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Posts Tagged ‘Elsbeth Lavold Silky Wool’

diane-and-carolyn-rebozoSeveral years ago Diane and I knit the Rebozo Shawl. Since our original showing/sharing mine was lost a few years ago at a fashion show where I was modeling my shawl. I have hated the loss of that shawl which I knit in memory of knitting friend Sandy. I knew that I wanted to knit it again but knew it would make me too sad to knit in the same color but I did knit it again in a different colorway…. in the memory of Sandy and the original shawl.

 

The beginnings of my replacement Rebozo inspired fellow knitter Susan from Saturday knitting workshop to knit one. We both used Elsbeth Lavold Silky Wool. Today we modeled the old and the new……Diane’s two renditions (modeled by Diane and Jan) and the latest from Susan and me. Susan is so happy with hers that she has already embarked on her second one. Note that each shawl has its own unique creativity…..besides colorway and yarn differences each shawl striping pattern is slightly different.

Even though there is/was a lot of knitting in these shawls…..each row on mine was 400 stitches on size 6 needle it is a pleasure to knit and so fun to have the finished results. I know you will see us about town in our shawls.

Below you can see from needles through blocking to finished garment. I generally do a wet block which means I wash (soak) on gentle cycle on my old washing machine in a non-detergent soap. I do not rinse but do spin it dry. Then the damp garment is taken to the studio table to be hand blocked….I literally use my hands to press the garment out. It is laid on towel(s) and covered with towel(s). Once dry….it’s done and looks so gently blocked. I love the results.

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Cathy was inspired by a Rowan pattern designed by Kim Hargreaves. It’s a lovely design …and she chose a different yarn, Silky Wool (65% wool and 35% silk) by Elsbeth Lavold. Cathy did all her prep work…knit her swatch…liked the knitted fabric that she produced…adapted the pattern and her size to this information. What she didn’t do was wash the swatch (or clean it in the way in which it would be cleaned throughout the life of the garment). Many of us don’t do that (including myself) even though we should.

For several reasons Cathy was not having a love affair with her finished sweater jacket… she didn’t like the way it fit; she didn’t think it was flattering and the color turned out to be not as flattering for her as she thought it would be. I tried it on….I liked the style, the fit, and the color. We worked out a trade…I now own this sweater jacket. I chose my buttons…and thought I would block/wash the garment first. I block my knitted garments/items with the wash method – wash on the gentle cycle in cold/tepid water. I let the water spin out and then take the garment from the washer to a towel. The garment is rolled in the towel to remove any excess moisture. The next and final step on the way to drying is to lay the garment on a towel that is laid out on the table (could be a bed if you don’t have a large enough table). Then I pat the garment into shape. For this one I made sure that the bust measurement of the sweater was right….I had a momentary thought that the neck looked a little large…oh well, it was late…my brain was tired…and what did I know at that point.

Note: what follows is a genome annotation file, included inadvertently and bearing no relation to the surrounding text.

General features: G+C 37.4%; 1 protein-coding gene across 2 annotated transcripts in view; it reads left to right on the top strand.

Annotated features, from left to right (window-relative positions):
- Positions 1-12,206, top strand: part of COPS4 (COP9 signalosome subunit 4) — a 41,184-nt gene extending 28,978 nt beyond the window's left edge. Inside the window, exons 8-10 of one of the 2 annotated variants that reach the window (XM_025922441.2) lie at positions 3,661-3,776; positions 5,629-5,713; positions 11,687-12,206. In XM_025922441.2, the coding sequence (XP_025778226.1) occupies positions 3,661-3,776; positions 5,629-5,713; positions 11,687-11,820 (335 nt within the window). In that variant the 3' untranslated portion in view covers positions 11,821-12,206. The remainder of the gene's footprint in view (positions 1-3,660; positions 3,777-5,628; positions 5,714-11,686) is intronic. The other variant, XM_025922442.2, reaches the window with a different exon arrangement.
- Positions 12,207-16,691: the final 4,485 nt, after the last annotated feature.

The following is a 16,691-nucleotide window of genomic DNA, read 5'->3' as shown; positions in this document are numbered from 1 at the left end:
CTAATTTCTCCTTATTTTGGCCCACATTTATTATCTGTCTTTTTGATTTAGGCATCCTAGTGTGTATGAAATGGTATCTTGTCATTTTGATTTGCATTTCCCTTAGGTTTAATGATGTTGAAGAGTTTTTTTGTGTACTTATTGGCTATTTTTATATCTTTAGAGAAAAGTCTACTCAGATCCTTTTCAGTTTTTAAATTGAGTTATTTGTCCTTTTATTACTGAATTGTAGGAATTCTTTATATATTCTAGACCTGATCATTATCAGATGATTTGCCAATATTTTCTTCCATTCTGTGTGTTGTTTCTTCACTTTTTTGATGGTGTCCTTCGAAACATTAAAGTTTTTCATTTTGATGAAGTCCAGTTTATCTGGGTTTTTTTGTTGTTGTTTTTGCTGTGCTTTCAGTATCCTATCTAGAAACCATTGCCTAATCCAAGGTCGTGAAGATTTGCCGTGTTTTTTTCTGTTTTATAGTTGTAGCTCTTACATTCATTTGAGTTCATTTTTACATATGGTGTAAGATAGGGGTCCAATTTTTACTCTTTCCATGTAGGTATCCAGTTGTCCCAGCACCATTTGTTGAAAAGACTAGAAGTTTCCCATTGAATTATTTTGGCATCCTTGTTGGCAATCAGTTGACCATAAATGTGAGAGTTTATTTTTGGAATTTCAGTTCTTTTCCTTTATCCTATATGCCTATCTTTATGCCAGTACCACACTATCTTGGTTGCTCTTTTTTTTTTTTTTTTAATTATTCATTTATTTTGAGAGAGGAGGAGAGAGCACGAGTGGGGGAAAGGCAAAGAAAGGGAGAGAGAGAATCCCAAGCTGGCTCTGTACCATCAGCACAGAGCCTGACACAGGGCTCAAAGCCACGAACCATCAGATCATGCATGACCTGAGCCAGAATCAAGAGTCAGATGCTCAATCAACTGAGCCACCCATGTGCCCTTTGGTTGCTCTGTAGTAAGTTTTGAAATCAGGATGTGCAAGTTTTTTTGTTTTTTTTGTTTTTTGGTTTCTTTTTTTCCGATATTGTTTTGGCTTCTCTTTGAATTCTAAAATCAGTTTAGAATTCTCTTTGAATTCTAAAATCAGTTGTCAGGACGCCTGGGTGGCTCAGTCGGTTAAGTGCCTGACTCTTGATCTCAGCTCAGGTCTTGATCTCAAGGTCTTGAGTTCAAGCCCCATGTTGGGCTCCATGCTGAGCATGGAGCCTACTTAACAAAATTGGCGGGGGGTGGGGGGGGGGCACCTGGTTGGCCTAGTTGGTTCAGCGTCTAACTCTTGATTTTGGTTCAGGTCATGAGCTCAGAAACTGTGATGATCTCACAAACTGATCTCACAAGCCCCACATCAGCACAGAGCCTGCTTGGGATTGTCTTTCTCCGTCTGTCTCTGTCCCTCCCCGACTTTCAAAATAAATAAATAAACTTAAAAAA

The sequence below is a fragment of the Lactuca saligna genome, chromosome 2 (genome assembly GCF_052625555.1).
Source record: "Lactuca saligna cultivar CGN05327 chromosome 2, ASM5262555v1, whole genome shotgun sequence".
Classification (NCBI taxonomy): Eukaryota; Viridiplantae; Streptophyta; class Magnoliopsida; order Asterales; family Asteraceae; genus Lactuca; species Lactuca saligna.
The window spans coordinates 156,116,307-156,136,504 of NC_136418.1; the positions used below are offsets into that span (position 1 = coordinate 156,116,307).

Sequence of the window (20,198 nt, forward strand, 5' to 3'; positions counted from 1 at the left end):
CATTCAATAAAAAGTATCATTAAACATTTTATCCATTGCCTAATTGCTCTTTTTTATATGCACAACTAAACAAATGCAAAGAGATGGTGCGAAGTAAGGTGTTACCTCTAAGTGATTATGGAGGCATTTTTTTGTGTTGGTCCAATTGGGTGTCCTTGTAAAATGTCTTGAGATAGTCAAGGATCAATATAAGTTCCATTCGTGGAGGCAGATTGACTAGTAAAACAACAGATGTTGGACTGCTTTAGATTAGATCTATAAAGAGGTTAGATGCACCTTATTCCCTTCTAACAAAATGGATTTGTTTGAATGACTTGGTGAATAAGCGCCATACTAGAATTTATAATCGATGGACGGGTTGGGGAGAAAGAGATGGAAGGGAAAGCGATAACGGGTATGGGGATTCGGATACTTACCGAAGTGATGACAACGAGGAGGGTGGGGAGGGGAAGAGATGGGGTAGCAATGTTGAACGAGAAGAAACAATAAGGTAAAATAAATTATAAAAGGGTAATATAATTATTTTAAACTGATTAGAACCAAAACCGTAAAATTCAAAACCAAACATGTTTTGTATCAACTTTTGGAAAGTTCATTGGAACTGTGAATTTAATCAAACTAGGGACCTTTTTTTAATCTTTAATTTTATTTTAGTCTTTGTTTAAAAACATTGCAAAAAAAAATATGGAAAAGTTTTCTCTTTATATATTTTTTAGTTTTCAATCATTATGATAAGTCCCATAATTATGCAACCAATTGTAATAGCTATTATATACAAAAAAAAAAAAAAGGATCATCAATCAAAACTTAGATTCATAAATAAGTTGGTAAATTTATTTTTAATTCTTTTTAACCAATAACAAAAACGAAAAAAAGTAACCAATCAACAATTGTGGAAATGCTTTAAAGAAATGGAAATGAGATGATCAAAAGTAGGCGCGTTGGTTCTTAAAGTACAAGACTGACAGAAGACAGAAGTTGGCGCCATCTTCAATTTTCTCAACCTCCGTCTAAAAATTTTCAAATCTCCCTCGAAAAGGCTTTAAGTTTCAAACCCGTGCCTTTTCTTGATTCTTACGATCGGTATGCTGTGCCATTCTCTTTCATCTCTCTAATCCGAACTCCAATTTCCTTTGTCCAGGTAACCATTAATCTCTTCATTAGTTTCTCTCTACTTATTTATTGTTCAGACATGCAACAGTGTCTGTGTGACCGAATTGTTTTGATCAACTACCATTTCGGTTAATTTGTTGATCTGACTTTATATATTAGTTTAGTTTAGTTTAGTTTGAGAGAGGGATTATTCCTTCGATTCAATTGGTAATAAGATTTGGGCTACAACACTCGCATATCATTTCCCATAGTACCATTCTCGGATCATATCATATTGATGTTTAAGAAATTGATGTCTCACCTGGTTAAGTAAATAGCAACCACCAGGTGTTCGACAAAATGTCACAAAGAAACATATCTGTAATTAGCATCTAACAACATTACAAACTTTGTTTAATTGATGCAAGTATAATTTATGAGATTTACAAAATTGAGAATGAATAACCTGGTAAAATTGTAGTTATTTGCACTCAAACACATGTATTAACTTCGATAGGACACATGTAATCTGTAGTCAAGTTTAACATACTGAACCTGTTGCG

What I learned a few days later when I tried the sweater jacket on for our Saturday morning workshop was a major surprise….the sweater grew! And I don’t mean slightly. The above-the-wrist arm length had changed to the middle of my hand. It grew at least 4-5 inches. In all my years of knitting I had not encountered this. I shared this dilemna with each of the Skein Lane Knitting Workshop Groups…a few days later I got a call from Dee…she pointed me to the book “Big Book of Knitting” by Katharina Buss. And the magic answer on page 14 is: “Silk keeps you cool when it’s hot and warm when it’s cold. It is also very comfortable. But it is not easy to knit. Silk has to be knit very tightly because finished pieces stretch the first time they are washed. Don’t check the gauge until after you have washed your sample piece.”

Who knew that silk grows? Clearly I didn’t. What probably compounded this growing situation was the Silk Wool was knit only moderately tight.

Oh, what to do!? I washed the sweater again in the washing machine on the gentle cycle in warm water and let the water spin out. The next step…the sweater jacket went to the dryer on the ultra care cycle for 10 minutes or so. I checked it and let it dry another 10 minutes. Then it was back to the “drying” table for 24 hours. It was still slightly damp after the 24 hours, so back to the dryer for a few minutes more. The result – SUCCESS! The sweater sleeves came back to original length. I am going to “tighten” up the neckline and shoulders by crocheting a stablizing chain in each of those areas. Now back to the buttons and then a new garment to wear. Stay tuned for the photo of the finished garment.

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